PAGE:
Wednesday, August 25, 2010

The World of 19th Century Coach Travel Revealed in a Beat-Up Ledger

Royal Mail Coach, 1827.

The era of British coaches and coaching are brought back to life with a manuscript account book of one of the most renowned coaches and routes of them all, the London - Seven Oaks, for the years 1868 through 1872.

It appears as if it had been run over by the mail coach - and an entire football team that later enjoyed cups of coffee and used the book as a coaster; there are more rings on its lower board than around Saturn. This book was used, and used well.

I enjoy it when items such as this land on my desk. Manuscript account books, at first glance, appear to be fairly boring but nothing could be farther from the truth. While I generally can't account for my whereabouts and, too often, who I am, a good account book can tell  you quite a bit about the particular business it accounts for, and the milieu in which the business operated.

The fun, for a rare book cataloger, lies in the detective work. Here, it begins with the initials found at the bottom of the upper board.

"C.A.R.H" was, it turns out, Charles A. R.  Hoare, Esq., who, prior to assuming proprietorship of the London Seven Oaks coach, was Master of the Vale of White Horse hounds. Having identified who C.A.R.H. was the world opens up and a story emerges.

"Towards the end of the season of 1867, Mr. Charles Hoare started a coach between Beckenham and Sevenoaks. This developed the following year into the Seven Oaks coach, starting from Hatchett's [White Horse Cellar, in London], and this carried such good loads, that in 1868 its proprietor carried it on to Tunbridge Wells, to the delight of thousands who have since enjoyed the exquisite scenery it has introduced them to. Since 1868 the Brighton has continued a single coach, but several new candidates for public favour have appeared" (Old and New London: Volume Four 1878, p. 262).


"Mr. Charles Hoare appeared for the second year in the role of coach proprietor; but this time ran from London to Seven Oaks instead of between Beckenham and Sevenoaks, with Comley as professional coachman, and Ike Simmons as guard. Mr. Hoare's coach was another link to the past. It was one of the mails built in the year 1831 by Wright, and when it was bought by Messrs. Holland & Holland (by whom it was let to Mr. Hoare on the usual mileage terms) it had V.R. and a crown on it, a proof that it had seen mail service during the reign of Her Majesty.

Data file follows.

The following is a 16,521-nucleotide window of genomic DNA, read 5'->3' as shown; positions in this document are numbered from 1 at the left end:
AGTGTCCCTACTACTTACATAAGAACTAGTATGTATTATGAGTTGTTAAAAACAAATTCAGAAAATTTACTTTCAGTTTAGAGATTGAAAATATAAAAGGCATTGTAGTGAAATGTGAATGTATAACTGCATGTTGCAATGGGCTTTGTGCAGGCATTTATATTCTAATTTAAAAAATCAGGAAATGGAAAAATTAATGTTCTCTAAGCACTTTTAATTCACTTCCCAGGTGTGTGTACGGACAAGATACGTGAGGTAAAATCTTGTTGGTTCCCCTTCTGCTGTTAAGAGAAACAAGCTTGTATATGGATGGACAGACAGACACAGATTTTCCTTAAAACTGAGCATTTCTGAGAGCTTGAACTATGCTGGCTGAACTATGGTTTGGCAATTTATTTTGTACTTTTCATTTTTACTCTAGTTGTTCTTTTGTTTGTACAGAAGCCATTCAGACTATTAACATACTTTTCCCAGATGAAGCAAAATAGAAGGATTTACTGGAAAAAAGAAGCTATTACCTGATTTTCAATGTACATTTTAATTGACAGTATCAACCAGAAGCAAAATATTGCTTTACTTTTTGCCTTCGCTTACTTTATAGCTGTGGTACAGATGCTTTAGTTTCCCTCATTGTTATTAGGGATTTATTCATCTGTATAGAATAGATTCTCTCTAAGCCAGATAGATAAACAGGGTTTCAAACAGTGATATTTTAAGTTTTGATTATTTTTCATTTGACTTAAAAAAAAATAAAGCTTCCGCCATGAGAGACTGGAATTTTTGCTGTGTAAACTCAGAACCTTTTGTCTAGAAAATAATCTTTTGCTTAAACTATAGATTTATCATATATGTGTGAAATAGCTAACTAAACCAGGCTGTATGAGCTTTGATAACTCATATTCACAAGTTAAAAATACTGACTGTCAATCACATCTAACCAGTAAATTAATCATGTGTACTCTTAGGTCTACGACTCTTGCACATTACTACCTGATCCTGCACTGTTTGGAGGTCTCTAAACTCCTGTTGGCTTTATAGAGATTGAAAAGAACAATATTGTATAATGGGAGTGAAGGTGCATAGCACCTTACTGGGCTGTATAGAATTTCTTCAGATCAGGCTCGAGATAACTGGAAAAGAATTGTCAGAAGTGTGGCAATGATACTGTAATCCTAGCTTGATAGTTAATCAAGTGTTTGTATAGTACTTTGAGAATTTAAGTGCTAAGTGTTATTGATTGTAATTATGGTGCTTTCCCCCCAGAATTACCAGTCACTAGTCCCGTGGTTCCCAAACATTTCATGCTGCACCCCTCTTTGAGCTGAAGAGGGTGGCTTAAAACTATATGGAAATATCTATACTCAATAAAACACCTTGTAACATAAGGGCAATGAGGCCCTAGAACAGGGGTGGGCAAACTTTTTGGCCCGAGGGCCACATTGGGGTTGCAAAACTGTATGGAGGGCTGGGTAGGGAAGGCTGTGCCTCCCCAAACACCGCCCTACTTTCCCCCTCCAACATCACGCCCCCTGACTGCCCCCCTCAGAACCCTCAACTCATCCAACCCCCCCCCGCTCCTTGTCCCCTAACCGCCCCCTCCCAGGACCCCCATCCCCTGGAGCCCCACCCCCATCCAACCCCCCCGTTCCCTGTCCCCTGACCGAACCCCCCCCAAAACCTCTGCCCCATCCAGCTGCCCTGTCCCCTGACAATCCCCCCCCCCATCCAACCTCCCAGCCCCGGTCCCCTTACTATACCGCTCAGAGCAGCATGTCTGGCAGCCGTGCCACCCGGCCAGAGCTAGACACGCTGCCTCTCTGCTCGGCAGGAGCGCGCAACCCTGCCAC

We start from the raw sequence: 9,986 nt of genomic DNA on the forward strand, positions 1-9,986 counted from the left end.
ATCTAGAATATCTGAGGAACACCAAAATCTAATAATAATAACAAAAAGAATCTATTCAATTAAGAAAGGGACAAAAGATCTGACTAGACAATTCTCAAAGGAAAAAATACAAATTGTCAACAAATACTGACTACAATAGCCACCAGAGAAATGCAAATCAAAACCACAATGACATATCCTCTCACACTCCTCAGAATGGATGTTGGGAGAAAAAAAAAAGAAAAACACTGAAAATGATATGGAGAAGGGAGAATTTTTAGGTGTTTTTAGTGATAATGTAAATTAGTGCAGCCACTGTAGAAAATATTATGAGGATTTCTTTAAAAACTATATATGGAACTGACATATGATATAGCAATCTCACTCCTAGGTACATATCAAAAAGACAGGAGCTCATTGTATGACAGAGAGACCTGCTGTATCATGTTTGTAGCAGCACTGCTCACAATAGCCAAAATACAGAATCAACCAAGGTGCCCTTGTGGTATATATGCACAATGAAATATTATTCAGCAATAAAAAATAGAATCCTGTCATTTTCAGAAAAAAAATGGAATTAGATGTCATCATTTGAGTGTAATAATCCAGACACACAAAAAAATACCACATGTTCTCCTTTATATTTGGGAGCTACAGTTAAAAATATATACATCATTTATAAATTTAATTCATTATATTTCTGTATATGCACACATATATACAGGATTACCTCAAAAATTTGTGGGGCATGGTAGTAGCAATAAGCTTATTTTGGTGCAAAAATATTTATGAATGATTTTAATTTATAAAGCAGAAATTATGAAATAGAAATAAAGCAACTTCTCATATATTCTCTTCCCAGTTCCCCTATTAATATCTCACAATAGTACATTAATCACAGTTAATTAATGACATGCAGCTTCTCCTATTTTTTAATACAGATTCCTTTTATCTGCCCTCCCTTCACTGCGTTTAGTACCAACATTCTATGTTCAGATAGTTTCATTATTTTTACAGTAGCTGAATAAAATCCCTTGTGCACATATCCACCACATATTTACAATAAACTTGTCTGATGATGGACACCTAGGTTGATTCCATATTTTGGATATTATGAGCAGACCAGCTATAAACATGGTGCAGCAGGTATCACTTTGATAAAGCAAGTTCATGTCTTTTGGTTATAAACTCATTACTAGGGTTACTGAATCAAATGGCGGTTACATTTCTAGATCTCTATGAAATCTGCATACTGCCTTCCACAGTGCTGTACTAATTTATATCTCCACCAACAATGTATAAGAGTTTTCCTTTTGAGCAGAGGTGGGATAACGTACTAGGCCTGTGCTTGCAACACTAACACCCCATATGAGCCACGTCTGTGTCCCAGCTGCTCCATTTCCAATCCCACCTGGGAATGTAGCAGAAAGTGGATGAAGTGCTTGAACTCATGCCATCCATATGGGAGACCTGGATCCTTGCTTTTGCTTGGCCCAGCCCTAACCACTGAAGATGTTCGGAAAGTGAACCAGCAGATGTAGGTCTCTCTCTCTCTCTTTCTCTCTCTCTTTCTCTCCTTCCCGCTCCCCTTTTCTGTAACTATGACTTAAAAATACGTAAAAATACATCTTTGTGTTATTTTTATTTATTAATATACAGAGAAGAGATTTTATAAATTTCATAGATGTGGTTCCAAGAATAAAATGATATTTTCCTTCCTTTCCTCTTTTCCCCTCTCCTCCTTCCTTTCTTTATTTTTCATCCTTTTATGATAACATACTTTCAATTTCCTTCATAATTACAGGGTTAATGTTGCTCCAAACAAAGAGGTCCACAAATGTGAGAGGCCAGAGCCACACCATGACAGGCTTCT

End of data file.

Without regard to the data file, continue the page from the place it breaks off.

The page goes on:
"It had, of course, a single seat only behind the guard, whose blunderbuss case was opposite, and where the second seat would be. The hind boot opened at the top, beneath the guard's feet, so that he could easily drop his mail bags into the depths below. In order to give as much room as possible for the letter bags, the hind boot was deeper tha usual; and differing from the general plan, the boot was brought out flush with the body of the coach. In order to allow of the extra depth of the boot, the hind axle was bent downwards. 

"The 'old school' will perhaps smile at notice being drawn to these details; but they will pardon the digression on remembering that since coaches were driven off the road, a race has arisen to which the 'revival' is history, and the fashion of the Park drags a pattern, Such, at all events, was the Sevenoaks coach when it first came into the possession of Messrs. Holland & Holland; but, in order to adapt it to modern requirements, the guard's seat was lengthened to carry four, and a like number of passengers were accommodated where the guard's armory had erstwhile been" (Fitz Roy, Henry Charles, Duke of Beaufort. Driving. London: Longmans, Green, 1890, pp. 277-278).

The manuscript begins on the verso of first leaf with a list the fares from London to Dulwich, “Crystal Pal’e,” Beckenham, Farnboro, Riverhead, and Sevenoaks, both “Inside” and “Outside,” with “Box Seat 1/- extra.”

The accounts begin with the first season, “Friday May 1st/[18]68” to “Monday 26th Octr.” ([40] leaves, followed by [2] blank leaves).

Each page is divided into columns listing the passengers’ names, the destination, the number and location of their seats, and the amount/fare paid.

The accounts end August 21, 1872. It was in that year that Charles Hoare retired, leaving the Earl of Bective and Colonel Hathorn in command of the coach and route.

In all, what has been left to us is a unique relic of a bygone era in British mail and personal transportation, and the day-to-day details, found nowhere else, of one of its most famous coaches. 

It is because of the unique details found in vintage manuscript account books that make them so attractive as a collectible. It's as if you're a silent partner in the business.

[COACHES]. [MANUSCRIPT ACCOUNT BOOK]. Tunbridge, London and Sevenoaks Coach. Begun and Ended! [N.p. (London)]: [1868]-1872.

Folio (12 7/16 x 7 7/8 inches; 317 x 201 mm.). Written in ink on blue paper (watermarked “W. Stradling 1863") ruled in ink. [178] leaves.

Quarter parchment over vellum boards. Front cover lettered in ink: London and Sevenoaks Coach/Begun Ended. Marbled edges and endpapers. Ink initials at foot of front cover: C.A.R.H. Additional ink initials on front cover: J.J.H.
Images courtesy David Brass.

1 comment:

  1. Amazing! I love getting glimpses into daily life in history.


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